Micrognathozoa (Jaw Animals)

Limnognathia maerski—the sole representative species of the Micrognathozoa—is a small bilaterian inhabiting mossy environments in Greenland with morphological features that resemble rotifers and other gnathiferans (Kristensen and Funch 2000). The adult body is regionalized into a head, an accordion-like thorax, and an ovoid abdomen

(Figure 9.3F). The thorax is subdivided into five flexible annulations supported by dorsal and lateral plates, which are composed of an intracellular matrix layer (Kristensen and Funch 2000). L. maerski exhibits 13 pairs of serially repeated dorsoventral muscles along the anteroposterior axis (Figure 9.3G) (Bekkouche et al. 2014). The muscle bundles occur in the thorax and abdomen, but their position does not correspond to the arrangement of the thorax annulations (see Bekkouche et al. 2014). There are two pairs of lateral protonephridia in the trunk (Kristensen and Funch 2000) and no segmental traits in the nervous system (Bekkouche and Worsaae 2016b).

Gastrotricha (Hairybacks)

The minute hairybacks are elongated free-living bilaterians covered with scales, spines, and bristles (Hyman 1951e). The arrangement of the gastrotrich scales on the body surface is highly ordered, but a segmental organization is more evident in the distribution of spines, bristles, and adhesive tube pairs along the lateral of the body (Figure 9.3H) (Hyman 195le). Internally, there are no obvious segmental structures in the gastrotrich nervous (Rothe and Schmidt-Rhaesa 2009; Rothe, Schmidt-Rhaesa, and Kieneke 2011; Bekkouche and Worsaae 2016a) or muscular systems (Kieneke, Martinez Arbizu, and Riemann 2008b; Bekkouche and Worsaae 2016a). The only exception is the excretory system, where some species can have between two and eleven pairs of protonephridia along the body (Teuchert 1967; Bekkouche and Worsaae 2016a). Nonetheless, because many gastrotrich species have only a single pair of protonephridia, it is not yet resolved if the segmental organization of the excretory system is an ancestral feature (Kieneke, Arbizu, and Ahlrichs 2007; Kieneke et al. 2008a). One other segmental trait that is likely part of the ground pattern of Gastrotricha is the lateral pairs of adhesive tubes (Kieneke, Riemann, and Ahlrichs 2008c).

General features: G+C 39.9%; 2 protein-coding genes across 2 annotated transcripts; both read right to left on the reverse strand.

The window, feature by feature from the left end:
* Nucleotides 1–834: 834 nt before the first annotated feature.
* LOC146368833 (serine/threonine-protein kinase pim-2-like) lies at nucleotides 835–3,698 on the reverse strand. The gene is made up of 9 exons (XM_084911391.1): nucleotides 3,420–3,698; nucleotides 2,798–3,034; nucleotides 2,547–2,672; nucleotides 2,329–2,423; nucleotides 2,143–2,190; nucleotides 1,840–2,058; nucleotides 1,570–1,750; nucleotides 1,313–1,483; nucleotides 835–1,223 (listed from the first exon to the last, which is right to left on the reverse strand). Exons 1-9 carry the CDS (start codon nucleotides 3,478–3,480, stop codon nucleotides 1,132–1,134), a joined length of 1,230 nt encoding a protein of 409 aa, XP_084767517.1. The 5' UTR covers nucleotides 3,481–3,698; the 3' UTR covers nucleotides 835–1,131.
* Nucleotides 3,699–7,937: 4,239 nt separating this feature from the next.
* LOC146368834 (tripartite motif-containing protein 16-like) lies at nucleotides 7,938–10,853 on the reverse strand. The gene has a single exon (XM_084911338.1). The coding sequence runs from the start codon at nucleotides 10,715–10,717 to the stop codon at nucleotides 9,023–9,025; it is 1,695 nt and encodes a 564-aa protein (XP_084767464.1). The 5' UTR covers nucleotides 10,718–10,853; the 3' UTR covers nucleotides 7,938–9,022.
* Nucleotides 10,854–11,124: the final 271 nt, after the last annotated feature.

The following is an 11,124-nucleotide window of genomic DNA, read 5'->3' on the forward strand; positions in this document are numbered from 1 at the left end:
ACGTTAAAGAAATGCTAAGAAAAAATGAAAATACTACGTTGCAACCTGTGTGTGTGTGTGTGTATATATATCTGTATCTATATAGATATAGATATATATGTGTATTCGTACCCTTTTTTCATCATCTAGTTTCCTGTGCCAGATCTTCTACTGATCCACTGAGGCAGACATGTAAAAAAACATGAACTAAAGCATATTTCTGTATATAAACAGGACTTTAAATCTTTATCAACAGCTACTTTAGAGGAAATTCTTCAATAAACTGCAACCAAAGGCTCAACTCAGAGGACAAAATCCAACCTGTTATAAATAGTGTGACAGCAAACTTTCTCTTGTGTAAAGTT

Developmental studies on gastrotrichs are scarce (Hejnol 2015b). However, Teuchert (1968) provides important insights about the ontogeny of the aforementioned segmental traits. Adults of Turbanella cornuta have several pairs of lateral adhesive tubes and tactile bristles, and four pairs of protonephridia that are serially arranged and evenly spaced along the anteroposterior axis of the animal (Teuchert 1967, 1968). The tactile bristles and adhesive tubes develop at the same locations and almost in concert during embryogenesis, and the juveniles hatch with four lateral pairs of each (Teuchert 1968). Additional pairs of bristles and adhesive tubes are added during postembryonic development by intercalation between the initial four pairs, and not at the posterior end as one might expect (Teuchert 1968). In contrast, the formation of new protonephridia pairs follows an anterior-to-posterior progression. T cornuta juveniles only have a single protonephridia pair located anteriorly, and additional pairs are sequentially added until the fourth pair is formed near the posterior end (Teuchert 1968). This suggests once more that the segmental organization of different traits is achieved by distinct, partly independent developmental mechanisms.

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